The introduction of four bills seeking to limit state authority and restore exemptions regarding vaccinations has given further opportunity for parents and advocates to express opposition to a mandate issued in September by the Rhode Island Department of Health that requires 7th grade students to receive the HPV vaccination. Incoming 7th graders are required to receive one dose of the vaccine, and children entering 8th grade must get two doses.
According to the state Department of Health, HPV is the most common sexually transmitted infection in the nation, so common that nearly all who are sexually active get it at some point in their lives. The virus can disappear on its own and not pose any health issues, but in other cases can lead to cancers.
Both the Centers for Disease Control and Prevention (CDC) and state health department call the vaccine “safe and effective,” and it’s been FDA approved. Joseph Wendelken, Public Information Officer for the state Department of Health, said the vaccine was incorporated into Rhode Island’s school immunization regulations since the state incorporates all CDC routinely recommended vaccines into the school immunization schedule as a matter of course. He also maintains that the vaccine is safe, effective, and well studied.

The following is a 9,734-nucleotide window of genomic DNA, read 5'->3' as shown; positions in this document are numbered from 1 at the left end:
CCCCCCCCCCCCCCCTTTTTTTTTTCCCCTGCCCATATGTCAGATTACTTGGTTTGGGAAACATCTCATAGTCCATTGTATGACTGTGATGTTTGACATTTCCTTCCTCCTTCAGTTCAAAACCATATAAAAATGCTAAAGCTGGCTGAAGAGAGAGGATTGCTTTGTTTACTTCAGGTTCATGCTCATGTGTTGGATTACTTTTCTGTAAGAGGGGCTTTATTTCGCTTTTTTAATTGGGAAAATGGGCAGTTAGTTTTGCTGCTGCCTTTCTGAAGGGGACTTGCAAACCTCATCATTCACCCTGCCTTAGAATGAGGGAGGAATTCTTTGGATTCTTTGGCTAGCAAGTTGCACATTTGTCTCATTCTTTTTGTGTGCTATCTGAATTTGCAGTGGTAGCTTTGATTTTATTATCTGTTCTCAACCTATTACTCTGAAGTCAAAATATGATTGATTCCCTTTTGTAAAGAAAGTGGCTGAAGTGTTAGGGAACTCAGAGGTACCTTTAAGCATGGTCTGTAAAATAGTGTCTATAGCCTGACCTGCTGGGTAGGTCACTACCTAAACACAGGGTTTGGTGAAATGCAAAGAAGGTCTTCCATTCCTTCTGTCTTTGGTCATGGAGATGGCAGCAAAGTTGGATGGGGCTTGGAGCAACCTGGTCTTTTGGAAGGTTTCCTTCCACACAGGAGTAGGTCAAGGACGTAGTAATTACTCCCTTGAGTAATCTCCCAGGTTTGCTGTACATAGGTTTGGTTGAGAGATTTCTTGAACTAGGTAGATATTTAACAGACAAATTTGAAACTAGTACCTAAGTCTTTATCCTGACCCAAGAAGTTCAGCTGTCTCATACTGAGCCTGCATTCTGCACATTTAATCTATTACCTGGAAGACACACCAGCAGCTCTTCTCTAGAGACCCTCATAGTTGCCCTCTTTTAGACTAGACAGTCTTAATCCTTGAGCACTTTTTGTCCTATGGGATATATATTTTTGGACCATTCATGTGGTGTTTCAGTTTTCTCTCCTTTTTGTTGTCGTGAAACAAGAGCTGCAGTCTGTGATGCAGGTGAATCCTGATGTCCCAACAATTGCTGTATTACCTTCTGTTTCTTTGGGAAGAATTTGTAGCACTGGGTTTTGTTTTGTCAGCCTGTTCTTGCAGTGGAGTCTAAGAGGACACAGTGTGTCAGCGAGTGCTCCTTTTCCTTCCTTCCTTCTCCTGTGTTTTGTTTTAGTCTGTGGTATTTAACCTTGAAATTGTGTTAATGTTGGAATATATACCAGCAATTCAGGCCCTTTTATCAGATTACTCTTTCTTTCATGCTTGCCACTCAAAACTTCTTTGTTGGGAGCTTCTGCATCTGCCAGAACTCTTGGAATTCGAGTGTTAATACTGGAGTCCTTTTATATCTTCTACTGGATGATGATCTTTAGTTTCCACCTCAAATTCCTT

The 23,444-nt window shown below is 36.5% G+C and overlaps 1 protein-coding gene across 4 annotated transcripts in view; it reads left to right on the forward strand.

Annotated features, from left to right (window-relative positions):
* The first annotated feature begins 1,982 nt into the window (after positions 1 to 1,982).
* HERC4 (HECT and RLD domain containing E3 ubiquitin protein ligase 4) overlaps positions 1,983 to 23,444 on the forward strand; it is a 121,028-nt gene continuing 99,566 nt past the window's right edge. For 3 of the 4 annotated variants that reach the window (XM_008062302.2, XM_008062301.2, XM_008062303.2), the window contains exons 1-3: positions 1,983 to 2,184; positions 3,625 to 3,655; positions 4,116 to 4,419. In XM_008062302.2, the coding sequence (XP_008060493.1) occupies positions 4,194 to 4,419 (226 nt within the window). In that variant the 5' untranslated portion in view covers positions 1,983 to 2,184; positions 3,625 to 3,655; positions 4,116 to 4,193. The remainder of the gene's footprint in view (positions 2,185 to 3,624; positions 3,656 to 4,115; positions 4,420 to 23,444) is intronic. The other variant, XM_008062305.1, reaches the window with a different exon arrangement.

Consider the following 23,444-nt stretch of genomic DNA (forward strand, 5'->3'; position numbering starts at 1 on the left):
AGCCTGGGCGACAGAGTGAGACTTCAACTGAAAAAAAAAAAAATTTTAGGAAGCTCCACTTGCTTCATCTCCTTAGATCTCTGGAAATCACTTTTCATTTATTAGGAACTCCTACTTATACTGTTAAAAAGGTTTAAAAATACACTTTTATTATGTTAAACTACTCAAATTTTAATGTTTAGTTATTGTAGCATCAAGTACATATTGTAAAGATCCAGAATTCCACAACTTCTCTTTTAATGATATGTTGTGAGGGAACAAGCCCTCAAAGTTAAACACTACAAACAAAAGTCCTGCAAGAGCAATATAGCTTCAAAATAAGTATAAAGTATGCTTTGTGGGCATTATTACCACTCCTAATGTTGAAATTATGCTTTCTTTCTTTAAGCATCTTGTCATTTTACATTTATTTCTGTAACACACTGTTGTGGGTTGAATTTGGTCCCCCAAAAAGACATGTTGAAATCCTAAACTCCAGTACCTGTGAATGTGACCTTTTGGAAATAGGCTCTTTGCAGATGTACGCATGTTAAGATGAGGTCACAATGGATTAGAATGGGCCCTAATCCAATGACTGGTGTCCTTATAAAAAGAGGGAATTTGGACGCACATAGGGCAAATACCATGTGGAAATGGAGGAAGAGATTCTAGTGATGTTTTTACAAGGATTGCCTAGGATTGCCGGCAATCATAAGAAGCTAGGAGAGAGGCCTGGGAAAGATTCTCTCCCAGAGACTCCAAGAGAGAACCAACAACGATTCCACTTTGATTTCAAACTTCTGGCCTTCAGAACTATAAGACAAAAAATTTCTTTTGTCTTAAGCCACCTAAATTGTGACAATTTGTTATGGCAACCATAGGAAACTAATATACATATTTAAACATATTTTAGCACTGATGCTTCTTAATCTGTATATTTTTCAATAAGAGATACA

“HPV vaccine is very effective at protecting against a virus that causes various forms of cancer in both females and males,” he said. “HPV vaccine was extensively studied before being released, and it continues to be studied and monitored. It has consistently been found to be both effective and safe.”
Despite such reassurances from the Department of Health and CDC, those who oppose the mandate have cited their own research and concerns about the HPV vaccine.
Linda McLaughlin, a Warwick resident, is Vice Chair of the RI Alliance for Vaccine Choice. RIAVC has testified on behalf of some of the bills that introduced this session and works with state legislators and officials in attempt to eliminate the HPV vaccine mandate. McLaughlin said parents have a right to be informed that a religious exemption to the mandated vaccine is easier to obtain than a medical one, and feels this information should be made more accessible to parents.